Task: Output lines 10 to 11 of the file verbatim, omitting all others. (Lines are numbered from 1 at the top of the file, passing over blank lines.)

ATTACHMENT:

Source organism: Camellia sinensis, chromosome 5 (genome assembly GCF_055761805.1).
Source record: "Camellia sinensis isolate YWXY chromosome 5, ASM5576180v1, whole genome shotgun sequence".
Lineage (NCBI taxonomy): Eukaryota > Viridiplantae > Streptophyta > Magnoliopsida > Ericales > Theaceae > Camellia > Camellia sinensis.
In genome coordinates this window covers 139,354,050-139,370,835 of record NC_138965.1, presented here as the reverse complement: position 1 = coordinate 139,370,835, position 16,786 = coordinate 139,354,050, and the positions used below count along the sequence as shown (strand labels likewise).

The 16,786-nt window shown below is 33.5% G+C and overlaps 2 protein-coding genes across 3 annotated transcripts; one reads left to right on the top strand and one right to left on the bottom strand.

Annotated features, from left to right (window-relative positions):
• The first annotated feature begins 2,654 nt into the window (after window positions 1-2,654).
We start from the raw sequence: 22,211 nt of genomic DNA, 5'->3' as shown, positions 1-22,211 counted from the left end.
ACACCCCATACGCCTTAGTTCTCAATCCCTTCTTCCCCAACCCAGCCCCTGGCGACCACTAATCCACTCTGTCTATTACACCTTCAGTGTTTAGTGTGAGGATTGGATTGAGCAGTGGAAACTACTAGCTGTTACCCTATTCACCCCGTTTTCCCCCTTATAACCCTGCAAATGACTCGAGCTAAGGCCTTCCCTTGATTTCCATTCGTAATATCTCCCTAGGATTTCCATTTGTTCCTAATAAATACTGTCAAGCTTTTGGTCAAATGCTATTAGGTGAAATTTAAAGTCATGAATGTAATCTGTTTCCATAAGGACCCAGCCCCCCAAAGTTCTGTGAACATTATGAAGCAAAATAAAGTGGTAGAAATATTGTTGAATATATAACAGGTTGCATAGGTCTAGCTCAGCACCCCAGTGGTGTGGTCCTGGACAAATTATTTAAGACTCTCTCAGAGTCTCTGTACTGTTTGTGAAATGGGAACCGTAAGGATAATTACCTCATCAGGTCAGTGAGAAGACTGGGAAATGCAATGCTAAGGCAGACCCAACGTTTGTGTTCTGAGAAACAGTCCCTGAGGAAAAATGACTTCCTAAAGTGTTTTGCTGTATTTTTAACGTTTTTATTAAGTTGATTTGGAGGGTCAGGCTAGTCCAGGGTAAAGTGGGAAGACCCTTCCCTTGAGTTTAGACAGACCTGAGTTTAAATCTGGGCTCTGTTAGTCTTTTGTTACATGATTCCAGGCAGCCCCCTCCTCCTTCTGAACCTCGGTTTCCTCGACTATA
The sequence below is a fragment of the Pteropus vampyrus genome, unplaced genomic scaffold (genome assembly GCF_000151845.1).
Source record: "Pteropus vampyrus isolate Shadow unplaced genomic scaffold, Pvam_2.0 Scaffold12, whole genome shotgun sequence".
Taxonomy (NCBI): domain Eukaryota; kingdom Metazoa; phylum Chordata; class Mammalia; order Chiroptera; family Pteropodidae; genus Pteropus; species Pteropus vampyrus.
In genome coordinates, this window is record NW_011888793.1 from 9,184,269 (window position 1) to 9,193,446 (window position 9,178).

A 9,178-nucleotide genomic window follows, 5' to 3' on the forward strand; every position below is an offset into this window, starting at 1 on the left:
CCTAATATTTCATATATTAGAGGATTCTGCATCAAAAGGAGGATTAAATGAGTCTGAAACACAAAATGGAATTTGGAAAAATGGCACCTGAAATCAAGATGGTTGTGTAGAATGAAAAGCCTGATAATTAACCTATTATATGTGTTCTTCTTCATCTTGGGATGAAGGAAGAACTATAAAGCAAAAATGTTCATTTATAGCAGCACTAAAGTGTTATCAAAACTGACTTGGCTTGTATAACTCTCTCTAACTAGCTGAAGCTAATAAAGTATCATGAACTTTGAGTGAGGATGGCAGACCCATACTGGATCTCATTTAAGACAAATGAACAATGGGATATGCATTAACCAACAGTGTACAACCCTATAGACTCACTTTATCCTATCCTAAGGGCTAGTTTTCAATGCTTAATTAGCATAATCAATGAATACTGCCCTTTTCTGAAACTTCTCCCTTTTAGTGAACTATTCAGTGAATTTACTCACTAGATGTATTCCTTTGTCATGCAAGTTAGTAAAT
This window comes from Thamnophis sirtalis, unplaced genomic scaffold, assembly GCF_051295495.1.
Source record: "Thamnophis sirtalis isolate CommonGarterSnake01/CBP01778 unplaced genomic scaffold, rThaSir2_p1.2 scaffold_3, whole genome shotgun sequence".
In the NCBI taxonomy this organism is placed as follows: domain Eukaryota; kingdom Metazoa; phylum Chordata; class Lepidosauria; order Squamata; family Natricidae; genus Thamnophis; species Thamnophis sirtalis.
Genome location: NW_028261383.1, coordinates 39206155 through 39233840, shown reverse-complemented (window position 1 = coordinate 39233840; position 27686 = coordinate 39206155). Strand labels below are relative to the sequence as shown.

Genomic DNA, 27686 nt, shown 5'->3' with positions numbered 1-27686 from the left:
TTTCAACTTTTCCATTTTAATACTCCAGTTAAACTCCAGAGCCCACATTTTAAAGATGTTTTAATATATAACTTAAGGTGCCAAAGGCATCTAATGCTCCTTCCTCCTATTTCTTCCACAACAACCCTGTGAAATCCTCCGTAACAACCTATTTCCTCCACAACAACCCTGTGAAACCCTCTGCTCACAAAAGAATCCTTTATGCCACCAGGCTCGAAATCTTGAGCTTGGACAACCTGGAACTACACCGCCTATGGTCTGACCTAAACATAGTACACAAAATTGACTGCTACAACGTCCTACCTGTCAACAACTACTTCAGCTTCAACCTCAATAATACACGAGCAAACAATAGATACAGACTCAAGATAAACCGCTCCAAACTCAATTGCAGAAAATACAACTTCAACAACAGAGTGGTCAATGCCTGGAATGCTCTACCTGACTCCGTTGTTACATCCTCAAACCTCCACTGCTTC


The sequence below is a fragment of the Pteropus vampyrus genome, unplaced genomic scaffold (genome assembly GCF_000151845.1).
Source record: "Pteropus vampyrus isolate Shadow unplaced genomic scaffold, Pvam_2.0 Scaffold12, whole genome shotgun sequence".